Tuesday, December 9, 2008

Sayulita, Nayarit

Sayulita, Nayarit

Sayulita, Nayarit

I definitely missed sharing stuffed turkey and gravy and apple pie with my parents and sister . . . but, a few days after Thanksgiving, I joined my cousins in Sayulita, a tiny beach town on the Pacific Coast. I had a fabulous time playing on the beach with my little cousins Nora, Charlie, and Owen. I felt at home visiting with family - in English! – playing cards, building sandcastles, eating fish tacos, and swimming, of course! If Jonathan, Dana, Janet, or Dick check this blog post, thank you so much for a memorable week in Casa Botellas. I’ll let the photos speak for themselves!

Fall Semester Classes

Fall Semester Classes

Every morning from 8 until 10, Monday through Thursday, I joined about 20 theater majors for a beginning contemporary dance class. They were all so sweet in welcoming me even though I’m definitely not an actress! I had fun learning new expressions (the word for push-up in Spanish is the equivalent of “lizard!”), and we formed a special bond through waking up to dance class first thing each morning. For our final exam / recital this morning, we performed a tango routine from Moulin Rouge that we’ve been working on all term and another combined choreography that included swing dance music and Brittany Spears ;) – Some of the photos are from a dress rehearsal and others are from the final performance.
Unfortunately, I just have one group photo of my literature classmates with our visiting professor.

Monday, November 17, 2008

Enjoying nature in good company

Peña de Bernal (November 16. 2008)

The blog is finally up-to-date! Yesterday, Osiris, Liliana, Wendy, Christian, and I took a day trip to Bernal, a tiny town overshadowed by a big rock (the third largest “peña” in the world, according to the sign at the base of the rock!). As the legend goes, if you climb the peña during the equinox, a surge of supernatural energy revitalizes you. - We weren’t the only people to apparently made the hike at the wrong time of the year. Even though you wouldn’t think so by looking at the photographs, there were lots of people on the trail and at the top of the peña, including a grandmotherly woman who hiked in a suit skirt and jacket, pumps, and nylons . . . and ventured out onto the very edge of the precipice! Between humoring Osiris’s dreams of being a cowboy and Liliana’s photographic whims, we had fun playing tourist.


Every October the city of Guanajuato hosts the Festival Cervantino that highlights theater and music and art from all over Mexico. Liliana and I decided to catch the closing concert by Café Ta Cuba. After waiting for over three hours in a line that snaked through the city center, we arrived at the entrance right as the guards were closing the gates. I learned a new word: portazo; definition: what a crowd of angry people shouts in front of a closed door; an attempt to incite enough emotion to break down the door / gate. With images of tear gas and trampled concert-goers in my mind, I was relieved to get away from the crowd and out of the concert zone . . . everything ended peacefully, but I realized that big crowds make me uncomfortable, and I was disappointed by not hearing Café Ta Cuba. The next morning, the streets of Guanajuato were eerily empty as though the crazy concert-goers and the mile-long line had been swept up in the wee hours of the morning along with the crushed cans and taco trays discarded on the cobble stones.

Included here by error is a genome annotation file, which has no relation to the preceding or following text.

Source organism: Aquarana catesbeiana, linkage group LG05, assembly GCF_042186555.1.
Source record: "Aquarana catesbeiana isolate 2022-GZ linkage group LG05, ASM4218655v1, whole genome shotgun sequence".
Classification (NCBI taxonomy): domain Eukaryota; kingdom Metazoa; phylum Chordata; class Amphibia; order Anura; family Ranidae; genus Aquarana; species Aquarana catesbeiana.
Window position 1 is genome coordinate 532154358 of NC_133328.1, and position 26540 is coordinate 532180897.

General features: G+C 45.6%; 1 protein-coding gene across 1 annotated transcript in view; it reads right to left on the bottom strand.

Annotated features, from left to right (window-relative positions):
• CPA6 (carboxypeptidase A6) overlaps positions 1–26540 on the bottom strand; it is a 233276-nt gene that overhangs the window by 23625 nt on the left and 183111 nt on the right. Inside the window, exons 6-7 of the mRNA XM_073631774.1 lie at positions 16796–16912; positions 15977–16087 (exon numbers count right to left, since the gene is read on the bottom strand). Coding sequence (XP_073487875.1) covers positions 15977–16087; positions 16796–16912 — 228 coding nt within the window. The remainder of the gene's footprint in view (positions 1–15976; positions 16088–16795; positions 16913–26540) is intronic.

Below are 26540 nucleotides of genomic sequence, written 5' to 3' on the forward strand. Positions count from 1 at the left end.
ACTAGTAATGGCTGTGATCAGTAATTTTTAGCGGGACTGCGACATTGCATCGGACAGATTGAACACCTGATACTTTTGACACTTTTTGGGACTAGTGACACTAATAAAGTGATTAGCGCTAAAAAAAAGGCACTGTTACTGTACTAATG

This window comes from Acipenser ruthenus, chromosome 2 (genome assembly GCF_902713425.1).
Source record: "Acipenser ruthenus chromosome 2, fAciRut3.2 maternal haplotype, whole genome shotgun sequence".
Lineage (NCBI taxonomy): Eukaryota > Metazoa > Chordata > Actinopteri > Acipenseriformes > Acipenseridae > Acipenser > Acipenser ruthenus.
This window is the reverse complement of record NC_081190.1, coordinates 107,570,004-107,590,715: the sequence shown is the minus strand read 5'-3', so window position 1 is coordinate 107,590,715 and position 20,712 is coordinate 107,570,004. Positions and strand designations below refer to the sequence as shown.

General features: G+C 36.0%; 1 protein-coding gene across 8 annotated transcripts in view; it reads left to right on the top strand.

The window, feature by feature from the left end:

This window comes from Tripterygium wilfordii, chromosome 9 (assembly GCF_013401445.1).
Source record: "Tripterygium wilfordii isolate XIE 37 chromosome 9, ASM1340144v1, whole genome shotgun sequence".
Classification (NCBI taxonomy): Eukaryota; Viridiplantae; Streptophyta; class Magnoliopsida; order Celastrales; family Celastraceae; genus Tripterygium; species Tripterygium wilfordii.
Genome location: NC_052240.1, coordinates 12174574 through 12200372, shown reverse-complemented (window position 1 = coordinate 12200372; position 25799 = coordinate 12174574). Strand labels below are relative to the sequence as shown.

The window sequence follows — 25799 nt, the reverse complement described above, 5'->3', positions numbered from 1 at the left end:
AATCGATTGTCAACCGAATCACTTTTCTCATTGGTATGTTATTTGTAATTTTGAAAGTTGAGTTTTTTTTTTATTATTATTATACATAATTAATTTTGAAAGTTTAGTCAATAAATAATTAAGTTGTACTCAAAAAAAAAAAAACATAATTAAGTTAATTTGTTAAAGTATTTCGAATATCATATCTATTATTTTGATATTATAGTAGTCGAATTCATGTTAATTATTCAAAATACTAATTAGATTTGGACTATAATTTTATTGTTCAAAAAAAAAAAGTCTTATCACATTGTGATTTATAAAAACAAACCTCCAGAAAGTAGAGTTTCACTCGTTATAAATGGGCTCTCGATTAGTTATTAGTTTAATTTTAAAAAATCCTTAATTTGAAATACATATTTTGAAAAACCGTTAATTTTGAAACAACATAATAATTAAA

Coffee and cena with housemates

José and Naomi are the other Fulbright people in Querétaro. They kindly invited Abel and Erika and I for dinner (cena) and gave us a tour of their impossibly tall house: it has five floors, and there’s basically a room on each floor!
The center of Querétaro is magical at night - - I should take more photos.
Ceci, a friend from school and my neighbor, earned her “título” about a month ago. In Mexico, you can graduate from college without earning a “título,” which requires a thesis and a lot of extra paperwork and dedication. The “titulación” ceremony is when the professors who worked with you personally recognize your hard work in front of friends and family. – I was expecting an American graduation ceremony with caps and gowns and tons of people, so I was surprised to find only Ceci and her family! I learned that the big graduation ceremony takes place separately.

People Watching in Dolores

Of course one of the most fun parts of exploring a new place is people watching (and trying to be discreet). My tactics for discretion obviously failed when I surprised the musicians tuning their violins.
I always thought the throne-like seats surrounding plazas and parks were only for shoe polishing – not boot painting! Imagine donning sky-blue boots!! I was seduced by the proud artistry and attention in the painter’s brush strokes.

Architecture in Dolores Hidalgo

It’s easy to forget the injustice and destruction caused by the Spanish conquest of Mexico because the visible remnants of the conquest – Mexico’s colonial architecture- are beautiful.

Dolores Hidalgo

About two months ago (I know I’ve neglected this blog for too long!), Liliana – a friend from school – and I took a day trip to Dolores Hidalgo, a little town in the state of Guanajuato that is famous for two things: 1) unexpected icecream flavors (pig skin and avocado for example); 2) the cry of independence (el grito de Dolores) that began Mexico’s fight for independence. (The icecream – nieve – is really good; cheese was the most “exotic” flavor that I tried.) In addition to admiring all of the food with tempting colors and textures, we window-shopped in stores selling ceramics – talavería – with colors and designs so brilliant that the flowers or food filling them become adornments!